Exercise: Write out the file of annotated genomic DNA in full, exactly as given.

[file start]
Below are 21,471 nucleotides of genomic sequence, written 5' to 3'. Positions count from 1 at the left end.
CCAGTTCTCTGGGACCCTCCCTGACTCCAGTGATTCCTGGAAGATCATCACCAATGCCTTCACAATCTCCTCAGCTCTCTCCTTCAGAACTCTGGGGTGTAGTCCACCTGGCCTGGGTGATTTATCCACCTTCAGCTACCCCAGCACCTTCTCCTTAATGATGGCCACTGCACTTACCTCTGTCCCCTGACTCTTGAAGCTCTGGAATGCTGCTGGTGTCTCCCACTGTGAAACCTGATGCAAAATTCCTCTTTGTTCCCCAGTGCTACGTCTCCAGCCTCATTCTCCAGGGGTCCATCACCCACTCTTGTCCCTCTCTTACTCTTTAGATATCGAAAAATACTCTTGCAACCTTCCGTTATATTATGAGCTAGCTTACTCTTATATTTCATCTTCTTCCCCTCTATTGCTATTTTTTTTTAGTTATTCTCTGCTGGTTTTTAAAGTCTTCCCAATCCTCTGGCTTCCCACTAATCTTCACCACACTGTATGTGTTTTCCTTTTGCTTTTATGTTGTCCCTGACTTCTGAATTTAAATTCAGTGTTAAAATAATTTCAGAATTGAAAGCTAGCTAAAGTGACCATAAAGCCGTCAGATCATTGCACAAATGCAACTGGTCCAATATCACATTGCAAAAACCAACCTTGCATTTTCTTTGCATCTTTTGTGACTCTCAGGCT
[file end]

Below are 21,471 nucleotides of genomic sequence, written 5' to 3'. Positions count from 1 at the left end.
CCAGTTCTCTGGGACCCTCCCTGACTCCAGTGATTCCTGGAAGATCATCACCAATGCCTTCACAATCTCCTCAGCTCTCTCCTTCAGAACTCTGGGGTGTAGTCCACCTGGCCTGGGTGATTTATCCACCTTCAGCTACCCCAGCACCTTCTCCTTAATGATGGCCACTGCACTTACCTCTGTCCCCTGACTCTTGAAGCTCTGGAATGCTGCTGGTGTCTCCCACTGTGAAACCTGATGCAAAATTCCTCTTTGTTCCCCAGTGCTACGTCTCCAGCCTCATTCTCCAGGGGTCCATCACCCACTCTTGTCCCTCTCTTACTCTTTAGATATCGAAAAATACTCTTGCAACCTTCCGTTATATTATGAGCTAGCTTACTCTTATATTTCATCTTCTTCCCCTCTATTGCTATTTTTTTTTAGTTATTCTCTGCTGGTTTTTAAAGTCTTCCCAATCCTCTGGCTTCCCACTAATCTTCACCACACTGTATGTGTTTTCCTTTTGCTTTTATGTTGTCCCTGACTTCTGAATTTAAATTCAGTGTTAAAATAATTTCAGAATTGAAAGCTAGCTAAAGTGACCATAAAGCCGTCAGATCATTGCACAAATGCAACTGGTCCAATATCACATTGCAAAAACCAACCTTGCATTTTCTTTGCATCTTTTGTGACTCTCAGGCT